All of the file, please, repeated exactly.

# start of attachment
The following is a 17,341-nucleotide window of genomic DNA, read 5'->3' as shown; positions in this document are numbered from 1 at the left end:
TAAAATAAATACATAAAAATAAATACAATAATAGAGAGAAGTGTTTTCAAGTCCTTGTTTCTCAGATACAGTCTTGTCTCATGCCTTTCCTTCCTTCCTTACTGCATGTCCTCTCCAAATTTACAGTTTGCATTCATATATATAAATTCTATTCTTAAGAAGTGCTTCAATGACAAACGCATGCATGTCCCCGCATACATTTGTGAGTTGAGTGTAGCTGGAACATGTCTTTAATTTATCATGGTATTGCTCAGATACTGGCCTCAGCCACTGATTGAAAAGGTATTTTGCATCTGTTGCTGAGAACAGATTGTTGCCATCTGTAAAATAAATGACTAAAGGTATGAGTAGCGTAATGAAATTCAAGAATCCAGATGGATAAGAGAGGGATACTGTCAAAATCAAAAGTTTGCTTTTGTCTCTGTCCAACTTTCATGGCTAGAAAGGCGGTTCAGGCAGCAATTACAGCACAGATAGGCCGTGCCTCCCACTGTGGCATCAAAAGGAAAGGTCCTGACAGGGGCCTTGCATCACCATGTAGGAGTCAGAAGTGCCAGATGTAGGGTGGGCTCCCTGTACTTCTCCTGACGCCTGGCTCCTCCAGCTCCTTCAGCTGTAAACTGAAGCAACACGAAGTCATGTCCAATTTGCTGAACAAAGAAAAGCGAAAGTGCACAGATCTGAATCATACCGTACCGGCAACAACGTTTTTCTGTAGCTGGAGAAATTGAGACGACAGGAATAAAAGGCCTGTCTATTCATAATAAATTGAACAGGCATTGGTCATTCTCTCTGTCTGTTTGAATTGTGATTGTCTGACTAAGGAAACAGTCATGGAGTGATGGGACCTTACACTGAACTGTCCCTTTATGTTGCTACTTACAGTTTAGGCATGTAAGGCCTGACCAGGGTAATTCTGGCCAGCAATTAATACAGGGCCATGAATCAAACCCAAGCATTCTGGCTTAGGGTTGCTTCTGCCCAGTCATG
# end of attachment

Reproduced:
The following is a 17,341-nucleotide window of genomic DNA, read 5'->3' as shown; positions in this document are numbered from 1 at the left end:
TAAAATAAATACATAAAAATAAATACAATAATAGAGAGAAGTGTTTTCAAGTCCTTGTTTCTCAGATACAGTCTTGTCTCATGCCTTTCCTTCCTTCCTTACTGCATGTCCTCTCCAAATTTACAGTTTGCATTCATATATATAAATTCTATTCTTAAGAAGTGCTTCAATGACAAACGCATGCATGTCCCCGCATACATTTGTGAGTTGAGTGTAGCTGGAACATGTCTTTAATTTATCATGGTATTGCTCAGATACTGGCCTCAGCCACTGATTGAAAAGGTATTTTGCATCTGTTGCTGAGAACAGATTGTTGCCATCTGTAAAATAAATGACTAAAGGTATGAGTAGCGTAATGAAATTCAAGAATCCAGATGGATAAGAGAGGGATACTGTCAAAATCAAAAGTTTGCTTTTGTCTCTGTCCAACTTTCATGGCTAGAAAGGCGGTTCAGGCAGCAATTACAGCACAGATAGGCCGTGCCTCCCACTGTGGCATCAAAAGGAAAGGTCCTGACAGGGGCCTTGCATCACCATGTAGGAGTCAGAAGTGCCAGATGTAGGGTGGGCTCCCTGTACTTCTCCTGACGCCTGGCTCCTCCAGCTCCTTCAGCTGTAAACTGAAGCAACACGAAGTCATGTCCAATTTGCTGAACAAAGAAAAGCGAAAGTGCACAGATCTGAATCATACCGTACCGGCAACAACGTTTTTCTGTAGCTGGAGAAATTGAGACGACAGGAATAAAAGGCCTGTCTATTCATAATAAATTGAACAGGCATTGGTCATTCTCTCTGTCTGTTTGAATTGTGATTGTCTGACTAAGGAAACAGTCATGGAGTGATGGGACCTTACACTGAACTGTCCCTTTATGTTGCTACTTACAGTTTAGGCATGTAAGGCCTGACCAGGGTAATTCTGGCCAGCAATTAATACAGGGCCATGAATCAAACCCAAGCATTCTGGCTTAGGGTTGCTTCTGCCCAGTCATG